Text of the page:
And Chicago Department of Transportation spokesperson Erica Schroeder told me the Clark lane is slated to get some more features that will help protect people on foot and bikes, and assist in keeping the bikeway clear of cars.

"The project will also include concrete curbs, [flexible plastic posts], and expanded pedestrian space," Schroeder said. "And at the Chicago Avenue [800 N.] and Ohio Street [600 N.] intersections, it will include new bicycle traffic signals that provide a dedicated signal phase for people walking and biking. We expect all elements will be completed in late July or early August."

More bike and scooter riders, heading south on Clark at Superior Street, (730 N.) Photo: John Greenfield

The recently installed protected stretch of Dearborn on the Near North Side includes plenty of light green paint, which is good for reminding motorists that they shouldn't drive, stand, or park in it. Refreshingly, practically the entire in-progress Clark PBL is that lime-colored shade.

Now, if you didn't see this post from Streetsblog Chicago's Twitter account Friday, you're probably wondering why I included a reference to UK Electropop star Charli XCX in this post about a chartreuse bikeway. This quote-tweet of a Chicago Department of Transportation post is what eventually got me onto that (cycle) track.

Maybe I've spent too many years debunking anti-bicycle trolls for a living. But my knee-jerk assumption was that Jonah Koslofsky is a critic of our city's progressive mayor, making a John Kass-style dig at the Clark bikeway.

I thought the tweeter was calling the new facility a "brat lane" because he thinks Chicagoans who ride bikes are scallywags. (Granted, years ago some of them were Scallywags, Uptown-based punk-rock Christians who rode double-tall cycles, but I digress.)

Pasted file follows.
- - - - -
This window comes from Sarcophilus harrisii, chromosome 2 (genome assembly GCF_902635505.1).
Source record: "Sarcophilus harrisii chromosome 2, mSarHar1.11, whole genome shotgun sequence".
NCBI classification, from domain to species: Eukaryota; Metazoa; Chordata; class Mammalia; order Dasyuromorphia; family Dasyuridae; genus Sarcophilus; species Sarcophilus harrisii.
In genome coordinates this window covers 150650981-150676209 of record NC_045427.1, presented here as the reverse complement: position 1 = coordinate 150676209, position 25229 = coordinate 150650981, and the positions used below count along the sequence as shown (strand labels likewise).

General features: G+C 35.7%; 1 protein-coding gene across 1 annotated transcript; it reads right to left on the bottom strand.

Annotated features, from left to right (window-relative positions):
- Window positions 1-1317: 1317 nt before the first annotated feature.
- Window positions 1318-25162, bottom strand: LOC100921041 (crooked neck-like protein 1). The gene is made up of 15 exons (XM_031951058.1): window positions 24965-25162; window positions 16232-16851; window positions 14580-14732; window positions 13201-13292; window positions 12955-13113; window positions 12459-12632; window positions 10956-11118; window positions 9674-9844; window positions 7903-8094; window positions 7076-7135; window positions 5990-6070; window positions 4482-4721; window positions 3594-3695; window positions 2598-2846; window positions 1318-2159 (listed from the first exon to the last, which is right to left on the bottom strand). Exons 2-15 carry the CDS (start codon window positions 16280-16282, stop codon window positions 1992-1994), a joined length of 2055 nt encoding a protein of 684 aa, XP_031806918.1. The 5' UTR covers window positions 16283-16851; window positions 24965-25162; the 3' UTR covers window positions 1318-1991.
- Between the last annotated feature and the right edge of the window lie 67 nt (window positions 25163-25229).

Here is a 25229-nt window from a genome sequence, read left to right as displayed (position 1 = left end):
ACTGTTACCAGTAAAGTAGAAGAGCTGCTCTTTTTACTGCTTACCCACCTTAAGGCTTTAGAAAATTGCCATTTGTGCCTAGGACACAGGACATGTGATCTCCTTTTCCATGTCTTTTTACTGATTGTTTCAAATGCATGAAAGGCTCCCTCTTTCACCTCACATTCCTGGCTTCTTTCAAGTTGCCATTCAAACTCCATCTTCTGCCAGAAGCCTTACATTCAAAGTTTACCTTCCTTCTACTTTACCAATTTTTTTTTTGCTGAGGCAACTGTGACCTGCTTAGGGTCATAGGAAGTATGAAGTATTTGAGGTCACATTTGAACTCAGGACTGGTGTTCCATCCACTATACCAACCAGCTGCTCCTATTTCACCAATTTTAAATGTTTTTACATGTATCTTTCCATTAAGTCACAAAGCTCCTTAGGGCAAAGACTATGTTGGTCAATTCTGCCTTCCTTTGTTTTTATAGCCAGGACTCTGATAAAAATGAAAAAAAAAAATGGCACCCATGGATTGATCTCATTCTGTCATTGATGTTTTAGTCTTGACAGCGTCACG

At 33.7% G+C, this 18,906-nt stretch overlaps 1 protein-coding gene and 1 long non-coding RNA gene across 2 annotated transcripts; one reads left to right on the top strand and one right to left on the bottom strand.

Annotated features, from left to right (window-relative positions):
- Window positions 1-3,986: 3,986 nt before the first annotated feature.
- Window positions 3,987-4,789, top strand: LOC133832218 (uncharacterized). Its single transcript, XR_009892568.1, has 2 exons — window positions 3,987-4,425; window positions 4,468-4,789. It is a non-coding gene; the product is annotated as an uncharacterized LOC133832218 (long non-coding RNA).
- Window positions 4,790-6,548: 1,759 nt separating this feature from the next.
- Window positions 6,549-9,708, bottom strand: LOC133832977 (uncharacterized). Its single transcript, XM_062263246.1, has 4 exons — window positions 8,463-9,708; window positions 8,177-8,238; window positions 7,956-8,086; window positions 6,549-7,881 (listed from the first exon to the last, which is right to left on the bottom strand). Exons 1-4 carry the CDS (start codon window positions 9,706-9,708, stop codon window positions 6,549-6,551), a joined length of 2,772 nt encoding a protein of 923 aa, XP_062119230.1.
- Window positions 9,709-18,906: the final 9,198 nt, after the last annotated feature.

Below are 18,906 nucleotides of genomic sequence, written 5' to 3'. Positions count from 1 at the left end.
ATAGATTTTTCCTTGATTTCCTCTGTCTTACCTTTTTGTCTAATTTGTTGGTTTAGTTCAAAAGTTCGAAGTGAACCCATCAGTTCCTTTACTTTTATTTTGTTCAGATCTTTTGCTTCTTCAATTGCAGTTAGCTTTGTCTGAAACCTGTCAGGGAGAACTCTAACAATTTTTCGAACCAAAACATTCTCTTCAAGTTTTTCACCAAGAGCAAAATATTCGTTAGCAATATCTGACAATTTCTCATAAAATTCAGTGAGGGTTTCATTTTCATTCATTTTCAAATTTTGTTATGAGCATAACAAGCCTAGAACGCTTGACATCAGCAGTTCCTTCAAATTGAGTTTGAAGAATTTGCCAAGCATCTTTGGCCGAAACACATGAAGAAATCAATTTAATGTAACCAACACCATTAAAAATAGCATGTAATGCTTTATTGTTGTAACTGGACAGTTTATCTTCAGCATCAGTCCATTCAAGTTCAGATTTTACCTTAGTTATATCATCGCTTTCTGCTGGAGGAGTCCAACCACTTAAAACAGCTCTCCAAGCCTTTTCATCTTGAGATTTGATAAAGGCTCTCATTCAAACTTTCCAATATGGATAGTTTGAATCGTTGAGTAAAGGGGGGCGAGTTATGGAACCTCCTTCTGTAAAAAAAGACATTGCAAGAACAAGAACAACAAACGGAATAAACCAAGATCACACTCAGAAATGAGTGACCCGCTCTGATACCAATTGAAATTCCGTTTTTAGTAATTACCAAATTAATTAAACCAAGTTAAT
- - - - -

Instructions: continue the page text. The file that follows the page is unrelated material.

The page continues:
So I responded to Koslofsky's tweet by saying something like, "I'm getting big The Onion cartoon energy from this," and re-posting this hilarious comic.

Image: "Congested Values" by The Onion cartoonist "Stan Kelly"

Fortunately, local cycling advocate Alex Cannon politely responded to my tweet by indicating that Koslofsky almost certainly wasn't dissing bicyclists. Rather "brat lane" was a funny reference to the new bikeway being pretty much the same shade of green as the cover of Charli XCX's new album Brat, released last month.

The cover of Brat.

When I contacted him, Koslofsky confirmed this. "I am a big fan of Charli XCX and a big fan of Brandon Johnson, and so I’m happy to see them crossover like this."

Koslofsky is not alone is having Brat-mania. Heck, two days ago the New York Times' food section published a recipe article titled, "‘Brat’ Green Summer Cooking". He's not even an outlier among Chicago sustainable transportation advocates, as you can see from these other responses to the original CDOT tweet.

So do you really want to know How I'm Feeling Now about Clark? I'm very pleased that the new infrastructure will help prevent reckless, intoxicated, or distracted drivers from Crash-ing into people on bikes.